With NHK and NHNZ the main partners of Life Force - this major new series on evolution is based on a collective and shared responsibility that represents a true co-production model in the full meaning of the word.
Life Force’s supervising producer, Peter Hayden, who also acted as liaison between NHK and NHNZ, says both companies were involved right from the start. “Long before the idea became a reality we spent a lot of time scoping ideas that would work for both partners and also succeed in the international market. It is about evolutionary science and honours the bicentennial anniversary of Darwin’s birth,” he says.
The idea of Life Force was based on a gazette about top bio-diversity hotspots compiled by Conservation International. “NHK and NHNZ became interested in the evolution of species found in these hotspots – why were there so many unique species in these so-called hot spots?
“Tossing ideas about as to how such a production could be made was really the unofficial start of the co-pro partnership. And since NHK and NHNZ have co-produced two successful major series in the past (Wild Asia in 1998 and Equator in 2006), both companies were keen on the idea of another co-pro. Later France Télévisions, Science Channel and Animal Planet also came on board as co-production partners to complete the funding for the series.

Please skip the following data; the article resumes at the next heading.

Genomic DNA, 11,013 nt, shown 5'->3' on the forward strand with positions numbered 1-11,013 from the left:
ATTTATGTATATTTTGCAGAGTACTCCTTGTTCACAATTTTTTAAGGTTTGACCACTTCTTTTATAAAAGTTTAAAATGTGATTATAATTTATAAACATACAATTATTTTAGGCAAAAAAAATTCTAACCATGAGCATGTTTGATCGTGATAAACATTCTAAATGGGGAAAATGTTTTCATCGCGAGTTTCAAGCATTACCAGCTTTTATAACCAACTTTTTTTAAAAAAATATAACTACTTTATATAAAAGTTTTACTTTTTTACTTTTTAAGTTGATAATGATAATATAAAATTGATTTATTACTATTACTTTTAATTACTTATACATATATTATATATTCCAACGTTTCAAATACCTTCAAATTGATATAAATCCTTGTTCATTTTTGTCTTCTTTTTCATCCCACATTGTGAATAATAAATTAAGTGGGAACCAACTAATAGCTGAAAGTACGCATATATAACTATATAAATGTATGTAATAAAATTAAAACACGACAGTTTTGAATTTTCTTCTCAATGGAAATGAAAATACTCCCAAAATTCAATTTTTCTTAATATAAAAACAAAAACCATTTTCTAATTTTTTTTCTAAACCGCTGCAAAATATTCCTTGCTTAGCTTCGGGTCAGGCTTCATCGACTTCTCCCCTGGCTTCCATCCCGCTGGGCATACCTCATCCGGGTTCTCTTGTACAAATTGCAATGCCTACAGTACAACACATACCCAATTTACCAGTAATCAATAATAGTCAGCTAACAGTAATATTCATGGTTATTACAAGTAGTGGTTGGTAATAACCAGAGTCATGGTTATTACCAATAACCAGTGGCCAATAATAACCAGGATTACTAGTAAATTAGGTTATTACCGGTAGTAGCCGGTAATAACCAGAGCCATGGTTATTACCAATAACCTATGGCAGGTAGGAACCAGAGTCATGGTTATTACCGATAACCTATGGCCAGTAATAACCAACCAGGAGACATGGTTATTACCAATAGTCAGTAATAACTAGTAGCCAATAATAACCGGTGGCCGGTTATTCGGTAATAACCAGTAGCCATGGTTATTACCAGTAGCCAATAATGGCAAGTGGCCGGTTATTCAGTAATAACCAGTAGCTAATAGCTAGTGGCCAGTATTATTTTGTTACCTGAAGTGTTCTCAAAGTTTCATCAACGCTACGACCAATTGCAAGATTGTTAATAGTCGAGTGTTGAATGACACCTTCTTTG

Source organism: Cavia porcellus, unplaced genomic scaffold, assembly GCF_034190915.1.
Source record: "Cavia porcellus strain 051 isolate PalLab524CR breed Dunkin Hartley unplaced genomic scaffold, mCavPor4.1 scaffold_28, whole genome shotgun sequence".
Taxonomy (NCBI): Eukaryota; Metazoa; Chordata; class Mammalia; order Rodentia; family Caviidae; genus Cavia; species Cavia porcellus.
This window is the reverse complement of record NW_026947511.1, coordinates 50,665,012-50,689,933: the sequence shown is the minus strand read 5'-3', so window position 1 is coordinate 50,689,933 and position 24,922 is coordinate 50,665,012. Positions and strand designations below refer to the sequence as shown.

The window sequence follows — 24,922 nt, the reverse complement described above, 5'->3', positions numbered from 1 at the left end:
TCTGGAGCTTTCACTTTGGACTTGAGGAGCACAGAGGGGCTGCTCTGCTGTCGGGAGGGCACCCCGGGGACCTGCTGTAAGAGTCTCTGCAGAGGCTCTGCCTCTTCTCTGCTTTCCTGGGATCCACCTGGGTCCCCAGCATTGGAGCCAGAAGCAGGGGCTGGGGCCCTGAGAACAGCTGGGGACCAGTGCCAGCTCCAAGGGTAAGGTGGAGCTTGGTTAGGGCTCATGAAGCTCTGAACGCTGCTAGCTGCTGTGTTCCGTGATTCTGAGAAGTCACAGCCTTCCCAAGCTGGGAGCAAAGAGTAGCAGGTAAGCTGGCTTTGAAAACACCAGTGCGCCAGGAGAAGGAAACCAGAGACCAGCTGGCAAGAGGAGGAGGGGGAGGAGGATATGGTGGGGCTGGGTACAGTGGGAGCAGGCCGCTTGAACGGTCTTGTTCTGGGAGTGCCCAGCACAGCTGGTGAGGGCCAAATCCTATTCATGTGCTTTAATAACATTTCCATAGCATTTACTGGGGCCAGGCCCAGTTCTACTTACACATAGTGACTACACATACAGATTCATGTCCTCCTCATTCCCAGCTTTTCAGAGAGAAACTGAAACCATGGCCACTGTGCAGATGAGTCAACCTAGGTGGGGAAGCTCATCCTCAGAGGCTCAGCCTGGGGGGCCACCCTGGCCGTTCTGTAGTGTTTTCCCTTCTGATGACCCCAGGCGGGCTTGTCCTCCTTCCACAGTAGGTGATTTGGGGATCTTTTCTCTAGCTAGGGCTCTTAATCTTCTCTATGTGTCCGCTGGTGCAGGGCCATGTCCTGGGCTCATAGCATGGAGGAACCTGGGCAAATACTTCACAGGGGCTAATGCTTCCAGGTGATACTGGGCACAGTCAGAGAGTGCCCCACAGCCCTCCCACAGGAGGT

“Then the arm-wrestling, which is typical of a true co-production partnership started. Both NHK and NHNZ had ideas about which ‘hot spots’ should feature. We realised it was going to be a long process and both organisations immersed themselves in researching the viability of various locations. We settled on six areas – Madagascar, New Zealand, Australia, Japan, Africa’s Rift Valley Lakes and Brazil’s Cerrado. We agreed that NHNZ would be responsible for the post production of the series as well as filming two episodes on New Zealand and Australia, while NHK would concentrate on filming the rest of the episodes. In addition, NHNZ took over much of the pre-production academic research for the series and NHK did the ‘specific field based’ research for its episodes.”
Peter says deciding on a title is often a “prickly subject” and both NHK and NHNZ held different views. “Our initial working title was Weird Edens, and that remained the title until we were almost in post production. However, NHK was keen to call the series Hotspots after the initial research document. But because the word “hotspot” has a negative – often political – connotation to it, NHNZ favoured Life Force as did France Télévisions and our distributor, Off The Fence. Discovery Channel on the other hand favoured Mutant Planet.
But the biggest challenge of this co-production was perhaps the language and cultural differences between the two main partners, NHK and NHNZ, Peter says. At times there were robust discussions about the editorial direction, pacing, music, style. But because of the mutual respect we have for each other’s knowledge and skill, underpinned by a working relationship that has stood the test of time, we always managed to work things out – so much so that we are already looking into the possibility of another co-pro... but that’s a story for another day.”
Life Force - Evolution Never Ends
This website by NHK & France 5 won a Webby Website Award for Best Use of Photography in 2011.
NHK LIFE FORCE
This iPhone Application won a Webby Mobile & Apps Award for Best Use of Mobile Video in 2011.
Read more about Life Force in Realscreen's Wild Guide.